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Marcel Honore primarily covers rail for Civil Beat — and he’s always on the lookout for ways to describe the local transit project other than “cash-strapped,” “beleaguered” and “financially challenged” in his reports.
A native of Los Angeles, Marcel moved to Oahu in January 2013 and spent nearly five years covering transportation for the Honolulu Star-Advertiser. He also served as the paper’s main correspondent covering the Hokule’a’s three-year worldwide voyage, sailing aboard the canoe on several of its international legs.
Prior to his Hawaii arrival, Marcel worked at the Palm Springs, California, Desert Sun, where he covered city government and immigration issues. His investigations into arsenic-tinged drinking water, foul odors emanating from a contaminated-soil facility and other environmental challenges affecting that region garnered several awards, including a 2011 California Newspaper Publishers Award.
Marcel started his journalism career as a graduate student at Northwestern University’s Medill School of Journalism, where he served as a Washington, D.C., correspondent for The Seattle Times and the Santa Barbara News-Press. While at Northwestern he also worked at the Associated Press’ Caracas, Venezuela, bureau covering policies under then-President Hugo Chavez.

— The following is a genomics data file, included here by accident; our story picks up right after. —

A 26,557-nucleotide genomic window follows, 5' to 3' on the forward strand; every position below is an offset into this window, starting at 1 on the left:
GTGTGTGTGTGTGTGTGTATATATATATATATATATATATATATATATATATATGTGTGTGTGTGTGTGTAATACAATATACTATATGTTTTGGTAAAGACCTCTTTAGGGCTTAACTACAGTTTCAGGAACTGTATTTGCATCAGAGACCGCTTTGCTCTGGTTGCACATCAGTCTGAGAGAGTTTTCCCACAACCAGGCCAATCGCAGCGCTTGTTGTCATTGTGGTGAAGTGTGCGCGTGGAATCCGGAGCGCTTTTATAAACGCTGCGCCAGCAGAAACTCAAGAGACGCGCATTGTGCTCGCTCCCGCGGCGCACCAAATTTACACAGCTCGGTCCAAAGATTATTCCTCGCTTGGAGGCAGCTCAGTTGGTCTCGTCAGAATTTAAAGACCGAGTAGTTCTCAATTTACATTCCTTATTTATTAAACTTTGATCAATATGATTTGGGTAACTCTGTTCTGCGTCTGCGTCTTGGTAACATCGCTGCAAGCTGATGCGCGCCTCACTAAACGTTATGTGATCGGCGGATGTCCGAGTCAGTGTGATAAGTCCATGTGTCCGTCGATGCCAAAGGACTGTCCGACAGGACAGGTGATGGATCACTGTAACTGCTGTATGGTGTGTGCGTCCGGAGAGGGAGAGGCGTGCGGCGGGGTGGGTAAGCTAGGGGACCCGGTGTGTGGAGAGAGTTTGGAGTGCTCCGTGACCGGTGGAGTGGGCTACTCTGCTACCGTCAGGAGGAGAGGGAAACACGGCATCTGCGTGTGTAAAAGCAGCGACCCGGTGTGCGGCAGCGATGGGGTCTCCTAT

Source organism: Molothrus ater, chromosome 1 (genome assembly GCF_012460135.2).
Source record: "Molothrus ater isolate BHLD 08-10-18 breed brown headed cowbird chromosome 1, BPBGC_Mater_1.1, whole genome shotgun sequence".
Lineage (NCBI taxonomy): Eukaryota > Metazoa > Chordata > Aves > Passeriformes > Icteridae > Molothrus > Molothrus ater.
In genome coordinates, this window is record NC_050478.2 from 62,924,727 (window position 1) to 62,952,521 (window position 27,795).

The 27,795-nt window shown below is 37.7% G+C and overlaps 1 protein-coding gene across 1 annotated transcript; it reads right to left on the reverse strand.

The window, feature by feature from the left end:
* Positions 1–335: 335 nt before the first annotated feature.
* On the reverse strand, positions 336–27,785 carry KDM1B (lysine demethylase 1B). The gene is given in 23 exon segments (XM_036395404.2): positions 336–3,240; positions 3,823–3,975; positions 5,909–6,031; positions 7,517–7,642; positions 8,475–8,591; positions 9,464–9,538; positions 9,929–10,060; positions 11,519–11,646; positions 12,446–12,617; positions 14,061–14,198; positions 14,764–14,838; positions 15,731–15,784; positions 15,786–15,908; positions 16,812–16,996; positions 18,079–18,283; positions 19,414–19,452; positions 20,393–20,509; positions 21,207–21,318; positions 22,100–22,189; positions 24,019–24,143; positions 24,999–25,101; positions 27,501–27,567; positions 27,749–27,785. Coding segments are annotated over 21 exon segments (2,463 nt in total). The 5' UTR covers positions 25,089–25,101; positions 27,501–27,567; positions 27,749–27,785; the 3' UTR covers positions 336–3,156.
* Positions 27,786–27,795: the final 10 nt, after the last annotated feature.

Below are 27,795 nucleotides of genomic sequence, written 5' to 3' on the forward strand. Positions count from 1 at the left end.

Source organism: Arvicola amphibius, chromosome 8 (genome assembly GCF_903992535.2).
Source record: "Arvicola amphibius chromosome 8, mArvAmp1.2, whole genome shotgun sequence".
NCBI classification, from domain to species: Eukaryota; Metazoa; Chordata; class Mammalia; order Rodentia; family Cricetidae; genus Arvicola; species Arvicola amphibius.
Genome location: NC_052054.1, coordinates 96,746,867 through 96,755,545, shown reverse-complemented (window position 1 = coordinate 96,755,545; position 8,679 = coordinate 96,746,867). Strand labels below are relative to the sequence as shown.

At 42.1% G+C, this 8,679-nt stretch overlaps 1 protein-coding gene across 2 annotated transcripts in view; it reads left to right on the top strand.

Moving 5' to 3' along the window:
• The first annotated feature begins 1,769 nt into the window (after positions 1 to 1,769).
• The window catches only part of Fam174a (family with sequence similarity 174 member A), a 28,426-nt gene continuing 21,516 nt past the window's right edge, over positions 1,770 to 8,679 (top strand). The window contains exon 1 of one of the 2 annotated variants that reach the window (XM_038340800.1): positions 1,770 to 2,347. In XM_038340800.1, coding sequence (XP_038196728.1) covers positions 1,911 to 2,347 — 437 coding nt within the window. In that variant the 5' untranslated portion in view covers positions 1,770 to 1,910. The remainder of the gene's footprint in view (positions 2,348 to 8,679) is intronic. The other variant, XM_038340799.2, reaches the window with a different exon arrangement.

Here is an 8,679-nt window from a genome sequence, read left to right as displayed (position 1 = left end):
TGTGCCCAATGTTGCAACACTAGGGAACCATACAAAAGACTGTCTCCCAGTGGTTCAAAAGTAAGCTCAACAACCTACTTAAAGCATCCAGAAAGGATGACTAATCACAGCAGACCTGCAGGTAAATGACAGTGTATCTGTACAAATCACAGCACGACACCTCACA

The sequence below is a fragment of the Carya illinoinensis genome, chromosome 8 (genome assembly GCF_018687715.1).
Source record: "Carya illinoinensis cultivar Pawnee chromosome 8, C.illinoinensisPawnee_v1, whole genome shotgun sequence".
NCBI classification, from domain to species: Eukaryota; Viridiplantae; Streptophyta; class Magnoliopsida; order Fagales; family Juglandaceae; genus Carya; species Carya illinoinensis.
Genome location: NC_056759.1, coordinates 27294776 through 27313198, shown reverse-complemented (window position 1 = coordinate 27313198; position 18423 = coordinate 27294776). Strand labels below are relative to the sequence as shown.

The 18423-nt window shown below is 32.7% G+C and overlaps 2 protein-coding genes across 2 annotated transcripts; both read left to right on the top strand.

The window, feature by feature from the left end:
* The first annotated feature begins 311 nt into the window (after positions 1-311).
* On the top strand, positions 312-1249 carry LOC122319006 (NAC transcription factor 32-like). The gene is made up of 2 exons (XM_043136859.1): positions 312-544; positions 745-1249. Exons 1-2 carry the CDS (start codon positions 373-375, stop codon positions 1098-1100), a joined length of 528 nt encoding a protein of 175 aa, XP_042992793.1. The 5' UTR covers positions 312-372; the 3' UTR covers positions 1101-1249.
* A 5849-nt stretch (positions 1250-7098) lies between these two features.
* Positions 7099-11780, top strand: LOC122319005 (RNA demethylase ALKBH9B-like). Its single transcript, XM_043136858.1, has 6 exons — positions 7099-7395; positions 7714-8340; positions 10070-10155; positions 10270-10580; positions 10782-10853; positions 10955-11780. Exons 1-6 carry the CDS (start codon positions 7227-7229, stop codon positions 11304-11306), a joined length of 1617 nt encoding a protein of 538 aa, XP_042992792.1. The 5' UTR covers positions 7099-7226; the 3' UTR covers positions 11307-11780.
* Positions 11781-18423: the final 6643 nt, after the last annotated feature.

Marcel should be a much better surfer than he currently is. He sincerely apologizes for dropping in on your wave.
Rail contractors were paid to ramp up and be ready to perform utility relocation work that didn’t materialize.
The firm’s former in-house counsel had alleged illegal activity related to rail work in 2019.
The most recent rail ridership estimates are down almost 18%, largely based on a pre-pandemic drop in bus ridership.
Joe Uno says he’s being targeted for his support to stop rail at Middle Street and he’s incensed at the choice of replacement: filmmaker Anthony Aalto.
Utilities often aren’t where they’re shown on the drawings. For rail work on Dillingham, buried hazards are a complicated and expensive reality.
The move comes as the board faces scrutiny for its questionable handling of two recent consultant contract awards.
Normally there’s a six-month cutoff to investigate such matters, but OIP made an exception due to the “significant public interest” in HART.
But the state’s DOT deputy director says the new report from a D.C.-based research group doesn’t tell the whole story.